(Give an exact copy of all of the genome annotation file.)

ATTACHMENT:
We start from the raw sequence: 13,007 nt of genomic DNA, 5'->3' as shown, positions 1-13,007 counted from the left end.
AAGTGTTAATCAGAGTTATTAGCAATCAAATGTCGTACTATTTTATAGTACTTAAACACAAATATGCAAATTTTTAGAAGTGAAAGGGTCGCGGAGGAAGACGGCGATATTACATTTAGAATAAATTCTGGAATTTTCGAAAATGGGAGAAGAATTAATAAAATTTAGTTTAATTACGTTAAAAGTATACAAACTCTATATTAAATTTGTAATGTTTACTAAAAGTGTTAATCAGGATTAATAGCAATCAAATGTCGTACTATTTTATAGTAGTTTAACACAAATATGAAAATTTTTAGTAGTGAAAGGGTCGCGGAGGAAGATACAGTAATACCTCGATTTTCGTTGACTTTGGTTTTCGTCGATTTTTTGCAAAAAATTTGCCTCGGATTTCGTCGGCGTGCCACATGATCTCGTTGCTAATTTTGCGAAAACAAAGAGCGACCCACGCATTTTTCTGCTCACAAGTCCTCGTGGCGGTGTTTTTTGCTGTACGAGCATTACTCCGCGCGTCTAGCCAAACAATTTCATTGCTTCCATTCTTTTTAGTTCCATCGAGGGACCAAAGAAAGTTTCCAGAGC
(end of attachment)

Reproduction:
We start from the raw sequence: 13,007 nt of genomic DNA, 5'->3' as shown, positions 1-13,007 counted from the left end.
AAGTGTTAATCAGAGTTATTAGCAATCAAATGTCGTACTATTTTATAGTACTTAAACACAAATATGCAAATTTTTAGAAGTGAAAGGGTCGCGGAGGAAGACGGCGATATTACATTTAGAATAAATTCTGGAATTTTCGAAAATGGGAGAAGAATTAATAAAATTTAGTTTAATTACGTTAAAAGTATACAAACTCTATATTAAATTTGTAATGTTTACTAAAAGTGTTAATCAGGATTAATAGCAATCAAATGTCGTACTATTTTATAGTAGTTTAACACAAATATGAAAATTTTTAGTAGTGAAAGGGTCGCGGAGGAAGATACAGTAATACCTCGATTTTCGTTGACTTTGGTTTTCGTCGATTTTTTGCAAAAAATTTGCCTCGGATTTCGTCGGCGTGCCACATGATCTCGTTGCTAATTTTGCGAAAACAAAGAGCGACCCACGCATTTTTCTGCTCACAAGTCCTCGTGGCGGTGTTTTTTGCTGTACGAGCATTACTCCGCGCGTCTAGCCAAACAATTTCATTGCTTCCATTCTTTTTAGTTCCATCGAGGGACCAAAGAAAGTTTCCAGAGC